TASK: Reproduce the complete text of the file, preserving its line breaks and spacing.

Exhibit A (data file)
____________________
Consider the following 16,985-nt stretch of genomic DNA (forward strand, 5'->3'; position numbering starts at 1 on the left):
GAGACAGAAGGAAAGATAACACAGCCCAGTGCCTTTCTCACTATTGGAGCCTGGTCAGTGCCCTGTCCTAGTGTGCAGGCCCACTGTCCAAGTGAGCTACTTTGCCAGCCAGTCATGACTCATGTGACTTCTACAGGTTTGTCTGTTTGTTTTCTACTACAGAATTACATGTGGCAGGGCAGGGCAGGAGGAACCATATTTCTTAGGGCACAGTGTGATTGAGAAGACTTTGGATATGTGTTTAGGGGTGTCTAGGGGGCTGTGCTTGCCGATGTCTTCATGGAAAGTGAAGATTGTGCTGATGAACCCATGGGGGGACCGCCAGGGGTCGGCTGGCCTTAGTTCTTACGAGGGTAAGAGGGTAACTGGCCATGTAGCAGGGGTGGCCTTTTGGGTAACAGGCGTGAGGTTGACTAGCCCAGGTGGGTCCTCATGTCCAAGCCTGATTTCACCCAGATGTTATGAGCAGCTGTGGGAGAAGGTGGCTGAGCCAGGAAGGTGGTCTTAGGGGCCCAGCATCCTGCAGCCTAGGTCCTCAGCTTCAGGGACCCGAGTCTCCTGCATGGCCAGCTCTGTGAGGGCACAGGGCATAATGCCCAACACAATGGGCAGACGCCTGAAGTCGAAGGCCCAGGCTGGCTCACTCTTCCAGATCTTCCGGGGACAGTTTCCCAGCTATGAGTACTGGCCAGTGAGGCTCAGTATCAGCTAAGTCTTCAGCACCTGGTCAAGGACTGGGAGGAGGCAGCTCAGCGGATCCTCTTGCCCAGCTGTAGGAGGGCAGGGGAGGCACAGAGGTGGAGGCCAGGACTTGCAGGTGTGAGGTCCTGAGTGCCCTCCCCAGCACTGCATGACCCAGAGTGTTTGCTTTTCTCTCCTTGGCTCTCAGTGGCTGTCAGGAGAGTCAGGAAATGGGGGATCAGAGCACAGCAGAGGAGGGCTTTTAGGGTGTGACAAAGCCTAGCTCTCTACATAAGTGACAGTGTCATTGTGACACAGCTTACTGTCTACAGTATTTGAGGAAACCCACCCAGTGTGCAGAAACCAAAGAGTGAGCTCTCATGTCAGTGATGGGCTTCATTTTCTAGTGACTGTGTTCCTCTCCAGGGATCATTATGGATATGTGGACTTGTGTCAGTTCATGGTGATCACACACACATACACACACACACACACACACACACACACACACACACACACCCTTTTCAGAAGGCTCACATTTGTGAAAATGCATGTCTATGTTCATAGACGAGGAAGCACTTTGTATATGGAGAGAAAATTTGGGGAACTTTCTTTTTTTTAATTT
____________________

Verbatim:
Consider the following 16,985-nt stretch of genomic DNA (forward strand, 5'->3'; position numbering starts at 1 on the left):
GAGACAGAAGGAAAGATAACACAGCCCAGTGCCTTTCTCACTATTGGAGCCTGGTCAGTGCCCTGTCCTAGTGTGCAGGCCCACTGTCCAAGTGAGCTACTTTGCCAGCCAGTCATGACTCATGTGACTTCTACAGGTTTGTCTGTTTGTTTTCTACTACAGAATTACATGTGGCAGGGCAGGGCAGGAGGAACCATATTTCTTAGGGCACAGTGTGATTGAGAAGACTTTGGATATGTGTTTAGGGGTGTCTAGGGGGCTGTGCTTGCCGATGTCTTCATGGAAAGTGAAGATTGTGCTGATGAACCCATGGGGGGACCGCCAGGGGTCGGCTGGCCTTAGTTCTTACGAGGGTAAGAGGGTAACTGGCCATGTAGCAGGGGTGGCCTTTTGGGTAACAGGCGTGAGGTTGACTAGCCCAGGTGGGTCCTCATGTCCAAGCCTGATTTCACCCAGATGTTATGAGCAGCTGTGGGAGAAGGTGGCTGAGCCAGGAAGGTGGTCTTAGGGGCCCAGCATCCTGCAGCCTAGGTCCTCAGCTTCAGGGACCCGAGTCTCCTGCATGGCCAGCTCTGTGAGGGCACAGGGCATAATGCCCAACACAATGGGCAGACGCCTGAAGTCGAAGGCCCAGGCTGGCTCACTCTTCCAGATCTTCCGGGGACAGTTTCCCAGCTATGAGTACTGGCCAGTGAGGCTCAGTATCAGCTAAGTCTTCAGCACCTGGTCAAGGACTGGGAGGAGGCAGCTCAGCGGATCCTCTTGCCCAGCTGTAGGAGGGCAGGGGAGGCACAGAGGTGGAGGCCAGGACTTGCAGGTGTGAGGTCCTGAGTGCCCTCCCCAGCACTGCATGACCCAGAGTGTTTGCTTTTCTCTCCTTGGCTCTCAGTGGCTGTCAGGAGAGTCAGGAAATGGGGGATCAGAGCACAGCAGAGGAGGGCTTTTAGGGTGTGACAAAGCCTAGCTCTCTACATAAGTGACAGTGTCATTGTGACACAGCTTACTGTCTACAGTATTTGAGGAAACCCACCCAGTGTGCAGAAACCAAAGAGTGAGCTCTCATGTCAGTGATGGGCTTCATTTTCTAGTGACTGTGTTCCTCTCCAGGGATCATTATGGATATGTGGACTTGTGTCAGTTCATGGTGATCACACACACATACACACACACACACACACACACACACACACACACACACACCCTTTTCAGAAGGCTCACATTTGTGAAAATGCATGTCTATGTTCATAGACGAGGAAGCACTTTGTATATGGAGAGAAAATTTGGGGAACTTTCTTTTTTTTAATTT